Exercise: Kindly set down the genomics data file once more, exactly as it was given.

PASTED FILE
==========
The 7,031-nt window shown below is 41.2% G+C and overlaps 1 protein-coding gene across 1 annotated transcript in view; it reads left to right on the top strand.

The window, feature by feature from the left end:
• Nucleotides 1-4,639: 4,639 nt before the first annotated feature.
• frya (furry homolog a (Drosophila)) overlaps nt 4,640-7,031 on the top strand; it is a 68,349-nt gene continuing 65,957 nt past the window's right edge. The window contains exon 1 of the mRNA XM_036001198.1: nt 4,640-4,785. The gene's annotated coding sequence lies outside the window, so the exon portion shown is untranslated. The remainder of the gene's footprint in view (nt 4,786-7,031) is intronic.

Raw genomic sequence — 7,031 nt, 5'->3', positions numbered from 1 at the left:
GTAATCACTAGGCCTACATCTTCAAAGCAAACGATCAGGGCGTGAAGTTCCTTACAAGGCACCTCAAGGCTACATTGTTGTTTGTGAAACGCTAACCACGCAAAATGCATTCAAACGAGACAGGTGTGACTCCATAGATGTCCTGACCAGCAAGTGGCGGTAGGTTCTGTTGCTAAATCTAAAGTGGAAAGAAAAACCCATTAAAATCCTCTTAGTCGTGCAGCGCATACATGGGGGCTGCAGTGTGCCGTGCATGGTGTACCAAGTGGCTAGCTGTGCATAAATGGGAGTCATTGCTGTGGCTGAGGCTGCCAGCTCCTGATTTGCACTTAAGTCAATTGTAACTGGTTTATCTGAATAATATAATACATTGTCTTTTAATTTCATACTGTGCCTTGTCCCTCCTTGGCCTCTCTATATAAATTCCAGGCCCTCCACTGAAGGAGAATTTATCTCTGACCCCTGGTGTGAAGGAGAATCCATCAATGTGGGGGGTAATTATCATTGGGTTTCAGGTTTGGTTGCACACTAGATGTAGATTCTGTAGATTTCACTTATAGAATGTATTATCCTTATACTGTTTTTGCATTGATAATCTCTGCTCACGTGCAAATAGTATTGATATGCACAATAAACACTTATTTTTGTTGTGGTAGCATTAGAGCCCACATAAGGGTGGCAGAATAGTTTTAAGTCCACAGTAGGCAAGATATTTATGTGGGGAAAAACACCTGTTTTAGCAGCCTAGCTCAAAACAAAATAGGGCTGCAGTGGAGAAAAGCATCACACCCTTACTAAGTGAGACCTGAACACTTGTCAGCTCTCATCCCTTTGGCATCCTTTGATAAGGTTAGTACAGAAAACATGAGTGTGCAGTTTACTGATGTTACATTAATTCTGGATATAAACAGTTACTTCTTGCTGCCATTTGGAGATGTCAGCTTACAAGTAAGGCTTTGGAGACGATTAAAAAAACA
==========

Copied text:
The 7,031-nt window shown below is 41.2% G+C and overlaps 1 protein-coding gene across 1 annotated transcript in view; it reads left to right on the top strand.

The window, feature by feature from the left end:
• Nucleotides 1-4,639: 4,639 nt before the first annotated feature.
• frya (furry homolog a (Drosophila)) overlaps nt 4,640-7,031 on the top strand; it is a 68,349-nt gene continuing 65,957 nt past the window's right edge. The window contains exon 1 of the mRNA XM_036001198.1: nt 4,640-4,785. The gene's annotated coding sequence lies outside the window, so the exon portion shown is untranslated. The remainder of the gene's footprint in view (nt 4,786-7,031) is intronic.

Raw genomic sequence — 7,031 nt, 5'->3', positions numbered from 1 at the left:
GTAATCACTAGGCCTACATCTTCAAAGCAAACGATCAGGGCGTGAAGTTCCTTACAAGGCACCTCAAGGCTACATTGTTGTTTGTGAAACGCTAACCACGCAAAATGCATTCAAACGAGACAGGTGTGACTCCATAGATGTCCTGACCAGCAAGTGGCGGTAGGTTCTGTTGCTAAATCTAAAGTGGAAAGAAAAACCCATTAAAATCCTCTTAGTCGTGCAGCGCATACATGGGGGCTGCAGTGTGCCGTGCATGGTGTACCAAGTGGCTAGCTGTGCATAAATGGGAGTCATTGCTGTGGCTGAGGCTGCCAGCTCCTGATTTGCACTTAAGTCAATTGTAACTGGTTTATCTGAATAATATAATACATTGTCTTTTAATTTCATACTGTGCCTTGTCCCTCCTTGGCCTCTCTATATAAATTCCAGGCCCTCCACTGAAGGAGAATTTATCTCTGACCCCTGGTGTGAAGGAGAATCCATCAATGTGGGGGGTAATTATCATTGGGTTTCAGGTTTGGTTGCACACTAGATGTAGATTCTGTAGATTTCACTTATAGAATGTATTATCCTTATACTGTTTTTGCATTGATAATCTCTGCTCACGTGCAAATAGTATTGATATGCACAATAAACACTTATTTTTGTTGTGGTAGCATTAGAGCCCACATAAGGGTGGCAGAATAGTTTTAAGTCCACAGTAGGCAAGATATTTATGTGGGGAAAAACACCTGTTTTAGCAGCCTAGCTCAAAACAAAATAGGGCTGCAGTGGAGAAAAGCATCACACCCTTACTAAGTGAGACCTGAACACTTGTCAGCTCTCATCCCTTTGGCATCCTTTGATAAGGTTAGTACAGAAAACATGAGTGTGCAGTTTACTGATGTTACATTAATTCTGGATATAAACAGTTACTTCTTGCTGCCATTTGGAGATGTCAGCTTACAAGTAAGGCTTTGGAGACGATTAAAAAAACA